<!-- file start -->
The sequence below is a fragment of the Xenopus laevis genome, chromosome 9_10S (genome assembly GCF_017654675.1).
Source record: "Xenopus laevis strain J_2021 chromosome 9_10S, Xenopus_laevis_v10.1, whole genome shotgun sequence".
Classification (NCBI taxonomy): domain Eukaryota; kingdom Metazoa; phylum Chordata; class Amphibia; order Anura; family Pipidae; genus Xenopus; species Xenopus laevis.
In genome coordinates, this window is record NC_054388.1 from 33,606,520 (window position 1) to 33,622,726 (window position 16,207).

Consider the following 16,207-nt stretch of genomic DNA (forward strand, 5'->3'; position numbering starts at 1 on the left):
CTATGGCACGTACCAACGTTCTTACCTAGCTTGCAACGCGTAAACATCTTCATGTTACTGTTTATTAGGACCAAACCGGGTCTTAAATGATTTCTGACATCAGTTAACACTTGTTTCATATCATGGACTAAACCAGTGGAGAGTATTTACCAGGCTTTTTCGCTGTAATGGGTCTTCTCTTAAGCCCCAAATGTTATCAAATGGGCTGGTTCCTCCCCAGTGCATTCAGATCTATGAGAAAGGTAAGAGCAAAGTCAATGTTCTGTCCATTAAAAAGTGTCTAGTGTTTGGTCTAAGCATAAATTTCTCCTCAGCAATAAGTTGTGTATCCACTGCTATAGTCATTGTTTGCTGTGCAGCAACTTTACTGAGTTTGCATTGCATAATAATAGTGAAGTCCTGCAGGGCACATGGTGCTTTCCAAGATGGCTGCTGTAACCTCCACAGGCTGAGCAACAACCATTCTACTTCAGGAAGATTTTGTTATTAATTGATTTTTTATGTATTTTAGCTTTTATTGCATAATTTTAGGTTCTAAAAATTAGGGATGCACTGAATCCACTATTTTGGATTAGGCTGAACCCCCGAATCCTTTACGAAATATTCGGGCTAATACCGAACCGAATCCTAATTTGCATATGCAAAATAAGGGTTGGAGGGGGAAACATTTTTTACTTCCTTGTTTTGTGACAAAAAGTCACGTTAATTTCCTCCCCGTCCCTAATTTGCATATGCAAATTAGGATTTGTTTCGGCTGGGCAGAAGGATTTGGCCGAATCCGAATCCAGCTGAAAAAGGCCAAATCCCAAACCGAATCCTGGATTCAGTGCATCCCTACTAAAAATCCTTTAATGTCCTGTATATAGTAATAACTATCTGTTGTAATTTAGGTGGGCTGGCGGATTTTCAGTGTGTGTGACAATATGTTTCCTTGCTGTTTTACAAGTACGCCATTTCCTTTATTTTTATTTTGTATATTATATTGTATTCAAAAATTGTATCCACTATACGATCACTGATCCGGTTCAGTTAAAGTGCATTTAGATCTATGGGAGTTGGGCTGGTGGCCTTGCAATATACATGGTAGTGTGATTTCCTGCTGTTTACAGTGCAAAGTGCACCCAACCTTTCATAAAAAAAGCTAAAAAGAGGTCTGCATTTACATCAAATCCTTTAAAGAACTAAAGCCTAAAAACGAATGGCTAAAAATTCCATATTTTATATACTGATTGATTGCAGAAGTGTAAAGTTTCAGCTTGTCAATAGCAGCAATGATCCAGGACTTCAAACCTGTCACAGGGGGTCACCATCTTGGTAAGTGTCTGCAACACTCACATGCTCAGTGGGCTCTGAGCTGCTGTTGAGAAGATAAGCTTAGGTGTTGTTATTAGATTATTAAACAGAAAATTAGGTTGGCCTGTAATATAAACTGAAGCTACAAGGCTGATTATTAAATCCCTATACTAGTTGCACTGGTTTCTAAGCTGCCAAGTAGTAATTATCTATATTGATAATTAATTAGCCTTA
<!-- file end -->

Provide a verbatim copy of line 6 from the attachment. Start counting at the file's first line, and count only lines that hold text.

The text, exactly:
CTATGGCACGTACCAACGTTCTTACCTAGCTTGCAACGCGTAAACATCTTCATGTTACTGTTTATTAGGACCAAACCGGGTCTTAAATGATTTCTGACATCAGTTAACACTTGTTTCATATCATGGACTAAACCAGTGGAGAGTATTTACCAGGCTTTTTCGCTGTAATGGGTCTTCTCTTAAGCCCCAAATGTTATCAAATGGGCTGGTTCCTCCCCAGTGCATTCAGATCTATGAGAAAGGTAAGAGCAAAGTCAATGTTCTGTCCATTAAAAAGTGTCTAGTGTTTGGTCTAAGCATAAATTTCTCCTCAGCAATAAGTTGTGTATCCACTGCTATAGTCATTGTTTGCTGTGCAGCAACTTTACTGAGTTTGCATTGCATAATAATAGTGAAGTCCTGCAGGGCACATGGTGCTTTCCAAGATGGCTGCTGTAACCTCCACAGGCTGAGCAACAACCATTCTACTTCAGGAAGATTTTGTTATTAATTGATTTTTTATGTATTTTAGCTTTTATTGCATAATTTTAGGTTCTAAAAATTAGGGATGCACTGAATCCACTATTTTGGATTAGGCTGAACCCCCGAATCCTTTACGAAATATTCGGGCTAATACCGAACCGAATCCTAATTTGCATATGCAAAATAAGGGTTGGAGGGGGAAACATTTTTTACTTCCTTGTTTTGTGACAAAAAGTCACGTTAATTTCCTCCCCGTCCCTAATTTGCATATGCAAATTAGGATTTGTTTCGGCTGGGCAGAAGGATTTGGCCGAATCCGAATCCAGCTGAAAAAGGCCAAATCCCAAACCGAATCCTGGATTCAGTGCATCCCTACTAAAAATCCTTTAATGTCCTGTATATAGTAATAACTATCTGTTGTAATTTAGGTGGGCTGGCGGATTTTCAGTGTGTGTGACAATATGTTTCCTTGCTGTTTTACAAGTACGCCATTTCCTTTATTTTTATTTTGTATATTATATTGTATTCAAAAATTGTATCCACTATACGATCACTGATCCGGTTCAGTTAAAGTGCATTTAGATCTATGGGAGTTGGGCTGGTGGCCTTGCAATATACATGGTAGTGTGATTTCCTGCTGTTTACAGTGCAAAGTGCACCCAACCTTTCATAAAAAAAGCTAAAAAGAGGTCTGCATTTACATCAAATCCTTTAAAGAACTAAAGCCTAAAAACGAATGGCTAAAAATTCCATATTTTATATACTGATTGATTGCAGAAGTGTAAAGTTTCAGCTTGTCAATAGCAGCAATGATCCAGGACTTCAAACCTGTCACAGGGGGTCACCATCTTGGTAAGTGTCTGCAACACTCACATGCTCAGTGGGCTCTGAGCTGCTGTTGAGAAGATAAGCTTAGGTGTTGTTATTAGATTATTAAACAGAAAATTAGGTTGGCCTGTAATATAAACTGAAGCTACAAGGCTGATTATTAAATCCCTATACTAGTTGCACTGGTTTCTAAGCTGCCAAGTAGTAATTATCTATATTGATAATTAATTAGCCTTA